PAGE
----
Congratulations – you have a new kitten!
You’ve anticipated the new arrival by ‘kittenproofing’ your home and had lots of fun choosing the carrier, bed, blanket, toys and other supplies he will need. This adorable little bundle of fluff is sure to bring you much joy. In return, you can make a major contribution to your pet’s longevity, happiness and quality of life by providing him with good nutrition, loving attention in a safe, sanitary environment and regular checkups at your veterinarian’s.
Spaying or Neutering your kitten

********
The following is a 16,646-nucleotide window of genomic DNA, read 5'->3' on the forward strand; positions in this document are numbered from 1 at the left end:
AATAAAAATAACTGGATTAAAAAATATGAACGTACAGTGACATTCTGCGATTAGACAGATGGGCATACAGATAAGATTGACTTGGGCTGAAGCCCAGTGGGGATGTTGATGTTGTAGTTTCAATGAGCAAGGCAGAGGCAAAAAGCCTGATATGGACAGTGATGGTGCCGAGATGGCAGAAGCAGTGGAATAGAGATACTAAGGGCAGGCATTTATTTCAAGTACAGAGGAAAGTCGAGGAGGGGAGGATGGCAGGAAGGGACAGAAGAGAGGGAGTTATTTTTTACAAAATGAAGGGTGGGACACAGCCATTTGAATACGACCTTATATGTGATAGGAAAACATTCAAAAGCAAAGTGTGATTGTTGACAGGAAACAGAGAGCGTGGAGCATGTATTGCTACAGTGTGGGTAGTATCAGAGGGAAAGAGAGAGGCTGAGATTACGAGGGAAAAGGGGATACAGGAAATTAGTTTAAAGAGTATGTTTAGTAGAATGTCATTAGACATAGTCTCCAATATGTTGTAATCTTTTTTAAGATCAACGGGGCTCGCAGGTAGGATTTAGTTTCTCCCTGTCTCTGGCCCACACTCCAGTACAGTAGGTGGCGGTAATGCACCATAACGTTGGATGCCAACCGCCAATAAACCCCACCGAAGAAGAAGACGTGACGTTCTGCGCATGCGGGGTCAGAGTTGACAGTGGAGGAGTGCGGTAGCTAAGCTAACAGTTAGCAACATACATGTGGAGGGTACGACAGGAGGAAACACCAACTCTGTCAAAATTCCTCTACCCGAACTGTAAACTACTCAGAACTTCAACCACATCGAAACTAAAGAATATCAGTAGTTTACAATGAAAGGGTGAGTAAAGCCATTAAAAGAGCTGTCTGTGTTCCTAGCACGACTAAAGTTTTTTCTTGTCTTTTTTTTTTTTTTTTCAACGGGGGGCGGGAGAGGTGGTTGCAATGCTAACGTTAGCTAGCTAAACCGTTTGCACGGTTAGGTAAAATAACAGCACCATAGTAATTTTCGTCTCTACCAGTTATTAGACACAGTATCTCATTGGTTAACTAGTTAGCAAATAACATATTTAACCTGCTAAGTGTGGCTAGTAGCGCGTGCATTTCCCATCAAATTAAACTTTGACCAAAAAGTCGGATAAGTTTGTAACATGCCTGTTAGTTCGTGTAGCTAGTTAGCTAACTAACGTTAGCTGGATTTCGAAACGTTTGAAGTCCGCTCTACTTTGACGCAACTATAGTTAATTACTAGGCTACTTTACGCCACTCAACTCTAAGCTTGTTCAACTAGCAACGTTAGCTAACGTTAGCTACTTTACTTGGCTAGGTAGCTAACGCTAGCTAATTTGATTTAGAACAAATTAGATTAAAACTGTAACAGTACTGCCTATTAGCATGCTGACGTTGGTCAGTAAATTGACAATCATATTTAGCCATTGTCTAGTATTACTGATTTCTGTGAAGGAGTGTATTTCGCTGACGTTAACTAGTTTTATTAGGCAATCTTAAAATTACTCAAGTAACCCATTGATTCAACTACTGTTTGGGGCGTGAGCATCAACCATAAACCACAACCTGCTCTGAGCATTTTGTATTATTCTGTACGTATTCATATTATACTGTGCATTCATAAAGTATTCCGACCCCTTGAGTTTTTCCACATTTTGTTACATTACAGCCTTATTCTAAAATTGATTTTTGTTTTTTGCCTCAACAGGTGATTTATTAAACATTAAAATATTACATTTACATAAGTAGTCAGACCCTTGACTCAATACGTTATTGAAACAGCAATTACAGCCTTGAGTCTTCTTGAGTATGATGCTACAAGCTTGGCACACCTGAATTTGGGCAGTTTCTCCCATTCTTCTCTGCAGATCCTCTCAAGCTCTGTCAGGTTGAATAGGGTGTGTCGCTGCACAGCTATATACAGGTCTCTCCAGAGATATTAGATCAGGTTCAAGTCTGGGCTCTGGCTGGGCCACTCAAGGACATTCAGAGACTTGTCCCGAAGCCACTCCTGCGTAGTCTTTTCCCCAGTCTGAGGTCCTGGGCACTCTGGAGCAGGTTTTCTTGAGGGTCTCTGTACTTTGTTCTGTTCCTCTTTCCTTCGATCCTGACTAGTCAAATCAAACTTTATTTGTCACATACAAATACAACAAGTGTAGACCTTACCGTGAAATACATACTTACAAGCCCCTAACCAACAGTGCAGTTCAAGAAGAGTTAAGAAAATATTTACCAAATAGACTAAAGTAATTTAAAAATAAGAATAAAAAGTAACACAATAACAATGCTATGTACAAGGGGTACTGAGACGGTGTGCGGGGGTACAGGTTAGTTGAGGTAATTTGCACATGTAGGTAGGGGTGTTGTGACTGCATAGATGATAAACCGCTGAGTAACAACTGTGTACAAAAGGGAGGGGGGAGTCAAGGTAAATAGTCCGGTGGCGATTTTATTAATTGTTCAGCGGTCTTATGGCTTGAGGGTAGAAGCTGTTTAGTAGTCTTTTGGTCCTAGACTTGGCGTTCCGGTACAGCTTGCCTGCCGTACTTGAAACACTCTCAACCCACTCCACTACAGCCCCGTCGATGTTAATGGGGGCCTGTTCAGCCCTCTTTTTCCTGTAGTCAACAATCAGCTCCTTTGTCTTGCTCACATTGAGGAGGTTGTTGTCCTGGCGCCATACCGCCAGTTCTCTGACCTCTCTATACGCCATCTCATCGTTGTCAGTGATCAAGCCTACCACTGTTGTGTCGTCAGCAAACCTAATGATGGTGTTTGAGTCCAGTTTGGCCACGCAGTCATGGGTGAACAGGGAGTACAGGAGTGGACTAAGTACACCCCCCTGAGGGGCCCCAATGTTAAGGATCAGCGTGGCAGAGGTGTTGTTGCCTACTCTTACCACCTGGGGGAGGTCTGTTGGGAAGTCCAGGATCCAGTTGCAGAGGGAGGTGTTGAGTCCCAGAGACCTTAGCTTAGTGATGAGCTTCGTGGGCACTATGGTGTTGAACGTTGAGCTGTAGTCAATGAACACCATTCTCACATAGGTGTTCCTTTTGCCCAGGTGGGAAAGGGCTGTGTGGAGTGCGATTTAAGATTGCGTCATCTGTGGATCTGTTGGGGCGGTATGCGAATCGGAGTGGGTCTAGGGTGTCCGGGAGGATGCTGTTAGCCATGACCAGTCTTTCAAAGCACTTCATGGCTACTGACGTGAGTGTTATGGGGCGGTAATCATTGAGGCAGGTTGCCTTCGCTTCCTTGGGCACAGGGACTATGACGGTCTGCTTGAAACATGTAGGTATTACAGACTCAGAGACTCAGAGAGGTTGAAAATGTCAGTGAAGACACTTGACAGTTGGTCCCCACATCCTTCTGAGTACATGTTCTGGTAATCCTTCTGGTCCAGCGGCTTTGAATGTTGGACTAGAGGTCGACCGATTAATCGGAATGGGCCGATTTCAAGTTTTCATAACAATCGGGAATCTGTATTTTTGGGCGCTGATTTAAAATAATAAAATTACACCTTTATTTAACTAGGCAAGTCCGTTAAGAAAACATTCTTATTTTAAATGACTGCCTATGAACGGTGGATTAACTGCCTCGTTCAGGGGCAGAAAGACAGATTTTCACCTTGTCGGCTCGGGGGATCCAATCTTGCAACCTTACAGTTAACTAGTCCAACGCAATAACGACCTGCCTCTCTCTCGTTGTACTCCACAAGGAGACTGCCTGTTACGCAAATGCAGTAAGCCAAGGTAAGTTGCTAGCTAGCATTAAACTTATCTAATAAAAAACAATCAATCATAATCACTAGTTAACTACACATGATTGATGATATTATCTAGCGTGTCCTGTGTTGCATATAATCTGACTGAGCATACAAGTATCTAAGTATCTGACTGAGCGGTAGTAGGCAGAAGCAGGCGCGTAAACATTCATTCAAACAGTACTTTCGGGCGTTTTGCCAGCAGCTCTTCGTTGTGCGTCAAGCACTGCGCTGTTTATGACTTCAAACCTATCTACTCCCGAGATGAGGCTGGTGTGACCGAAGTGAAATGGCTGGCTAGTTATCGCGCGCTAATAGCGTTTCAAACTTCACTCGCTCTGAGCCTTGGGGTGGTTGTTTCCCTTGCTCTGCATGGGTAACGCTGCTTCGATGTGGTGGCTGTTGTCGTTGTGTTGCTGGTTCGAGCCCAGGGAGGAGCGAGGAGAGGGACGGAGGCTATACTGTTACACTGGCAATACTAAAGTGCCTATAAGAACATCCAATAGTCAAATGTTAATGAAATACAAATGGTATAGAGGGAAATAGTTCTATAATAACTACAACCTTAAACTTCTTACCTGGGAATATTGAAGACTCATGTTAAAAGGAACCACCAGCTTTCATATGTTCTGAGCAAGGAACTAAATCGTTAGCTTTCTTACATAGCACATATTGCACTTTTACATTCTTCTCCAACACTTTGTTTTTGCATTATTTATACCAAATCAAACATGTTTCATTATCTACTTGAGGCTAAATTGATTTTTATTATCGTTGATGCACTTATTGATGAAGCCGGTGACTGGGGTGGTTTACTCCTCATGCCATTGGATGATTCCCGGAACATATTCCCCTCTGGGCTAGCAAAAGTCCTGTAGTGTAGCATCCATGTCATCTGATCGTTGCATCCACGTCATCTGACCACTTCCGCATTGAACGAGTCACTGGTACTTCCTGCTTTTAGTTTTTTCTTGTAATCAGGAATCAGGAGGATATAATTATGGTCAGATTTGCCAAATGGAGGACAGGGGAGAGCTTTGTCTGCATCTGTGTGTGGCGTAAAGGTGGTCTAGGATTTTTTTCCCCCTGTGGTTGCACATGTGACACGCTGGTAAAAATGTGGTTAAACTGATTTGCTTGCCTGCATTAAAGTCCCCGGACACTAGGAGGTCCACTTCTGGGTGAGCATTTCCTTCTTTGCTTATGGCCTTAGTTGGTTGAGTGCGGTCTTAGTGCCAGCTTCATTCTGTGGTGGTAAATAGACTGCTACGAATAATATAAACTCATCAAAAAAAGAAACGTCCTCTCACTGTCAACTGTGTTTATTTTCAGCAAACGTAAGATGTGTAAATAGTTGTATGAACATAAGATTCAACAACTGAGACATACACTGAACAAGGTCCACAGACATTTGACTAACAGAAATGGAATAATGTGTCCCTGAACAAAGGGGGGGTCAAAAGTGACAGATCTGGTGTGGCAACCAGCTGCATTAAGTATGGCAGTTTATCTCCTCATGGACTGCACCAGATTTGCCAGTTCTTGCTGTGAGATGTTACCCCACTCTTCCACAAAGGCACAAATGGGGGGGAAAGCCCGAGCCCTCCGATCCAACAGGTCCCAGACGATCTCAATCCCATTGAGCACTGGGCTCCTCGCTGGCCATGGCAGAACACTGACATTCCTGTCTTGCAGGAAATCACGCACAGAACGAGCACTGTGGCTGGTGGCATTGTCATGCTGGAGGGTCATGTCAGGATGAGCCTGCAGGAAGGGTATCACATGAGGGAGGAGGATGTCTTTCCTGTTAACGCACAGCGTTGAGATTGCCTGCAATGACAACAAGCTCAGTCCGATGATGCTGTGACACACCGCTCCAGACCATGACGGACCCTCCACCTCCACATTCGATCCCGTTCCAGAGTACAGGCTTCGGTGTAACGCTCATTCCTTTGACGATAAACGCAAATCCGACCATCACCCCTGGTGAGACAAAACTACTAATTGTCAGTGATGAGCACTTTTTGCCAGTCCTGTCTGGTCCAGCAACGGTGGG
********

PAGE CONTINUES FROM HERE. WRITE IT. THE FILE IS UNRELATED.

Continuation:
Many veterinarians believe that spaying or neutering not only helps solve the serious problem of a burgeoning population of unwanted cats but also makes for friendlier, easier-to-live-with pets. Spayed female cats are more relaxed, playful and affectionate, while neutered males are calmer and less likely to ‘spray’ or urine-mark their territory, wander away from their home or fight. Plus, sterilization has health benefits – it minimizes the risk for breast cancer in females. Spaying removes the uterus and ovaries of a female cat, usually around the age of six months. A major surgical procedure, it is performed under general anesthesia and most often involves an overnight stay at an animal hospital. Complications are rare and recovery is normally complete within ten days. Neutering, also carried out under general anesthesia, removes the testicles of a male cat. The small wounds that result usually heal in about a week. Less complicated than spaying, it is often performed on a ‘day surgery’ basis when the cat is 6 to 12 months old.